This migratory wave has put the Italian, Maltese and Greek immigration and asylum systems under huge pressure. Greece, which is going through tough austerity measures, simply cannot afford to house the sheer numbers of asylum claimants. There is also a shortage of funds in Italy which means that refugees who do make it onto the Italian mainland only have a roof over their head for a maximum of 10 months before been forced to find shelter elsewhere.

Malta, despite being in a better financial position than Greece or Italy, is also struggling to find extra funding to meet the needs of those who have arrived illegally on its shores.

No solutions in sight

Despite the tragedy of Lampedusa, northern Member States are reluctant to revise the Dublin II Regulation. At a Justice and Home Affairs (JHA) Council meeting, held in Luxembourg on the 7th and 8th of October, the issue of refugee ‘burden sharing’ was discussed by Ministers for Justice and the Interior. Unsurprisingly, northern Member States, particularly Germany, shot down that proposal.

Indeed, the concept of ‘burden sharing’ has been raised before, when Spain experienced a wave of illegal migration in 2006. By the end of 2006, 30,000 people landed on the Canary Islands provoking the Spanish authorities to ask for assistance from its EU neighbours, in resettling some of the migrants. The Spanish call for help, like Malta’s was discussed by the JHA Council, however Member States refused to heed Spain’s calls to revise the Dublin II Regulation.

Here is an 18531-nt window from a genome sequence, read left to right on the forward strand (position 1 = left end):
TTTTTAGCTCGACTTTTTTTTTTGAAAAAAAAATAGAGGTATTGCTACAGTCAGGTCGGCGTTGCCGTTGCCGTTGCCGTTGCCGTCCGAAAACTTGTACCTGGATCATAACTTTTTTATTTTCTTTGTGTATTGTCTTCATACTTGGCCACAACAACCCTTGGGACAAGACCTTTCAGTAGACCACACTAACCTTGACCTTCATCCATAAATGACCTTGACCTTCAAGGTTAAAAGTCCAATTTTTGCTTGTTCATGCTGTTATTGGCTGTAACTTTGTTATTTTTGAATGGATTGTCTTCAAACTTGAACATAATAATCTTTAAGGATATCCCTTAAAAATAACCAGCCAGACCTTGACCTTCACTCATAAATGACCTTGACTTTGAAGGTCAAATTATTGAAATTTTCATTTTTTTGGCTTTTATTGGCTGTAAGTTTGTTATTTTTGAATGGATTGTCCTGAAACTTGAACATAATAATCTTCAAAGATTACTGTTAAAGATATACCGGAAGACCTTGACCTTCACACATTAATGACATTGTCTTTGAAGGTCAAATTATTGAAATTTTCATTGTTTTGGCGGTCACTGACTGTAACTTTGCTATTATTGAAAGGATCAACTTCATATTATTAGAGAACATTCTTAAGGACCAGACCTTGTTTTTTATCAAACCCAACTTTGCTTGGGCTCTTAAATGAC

The only policy that the JHA Council could agree on at the October meeting was to increase co-operation between Member States and the countries that are a source of much of the illegal immigration. This proposed co-operation between the EU and African states is nothing new, in 2006 then Justice Commissioner Franco Frattini called for EU Migration Support Teams (MIST) to be established in African countries experiencing high levels of emigration. However, Frattini’s proposal never got off the ground, thus making it doubtful if there will be any similar policies in this area in the future.

October’s JHA Council also called for a strengthening of EU’s external borders. A somewhat difficult proposition when one considers that Frontex has a budget of just €85 million, compared to €115 million in 2011. Member States are also unwilling to strengthen their surveillance of their national borders. The new Eurosur system, which aims to tackle cross-border crime, has failed to garner the full support of the Member States and thus it looks like it will become a failure before it even comes into operation.

Of course, it should be no surprise that some Member States are reluctant to allow a supranational body like the Commission to control the EU’s immigration and asylum policy – but if Member States do not act now then there will be more Lampedusas in the future.

David Moloney is currently a tutor of Comparative European Politics and Issues of European Integration at the University of Limerick. He will be beginning his PhD at the University in January 2014 after having been awarded a scholarship; his PhD will explore the impact of Ireland as a bargaining actor in the Council of Ministers of the European Union during the financial crisis. David is a former employee of the European Parliament. Follow him on Twitter @Dav_Moloney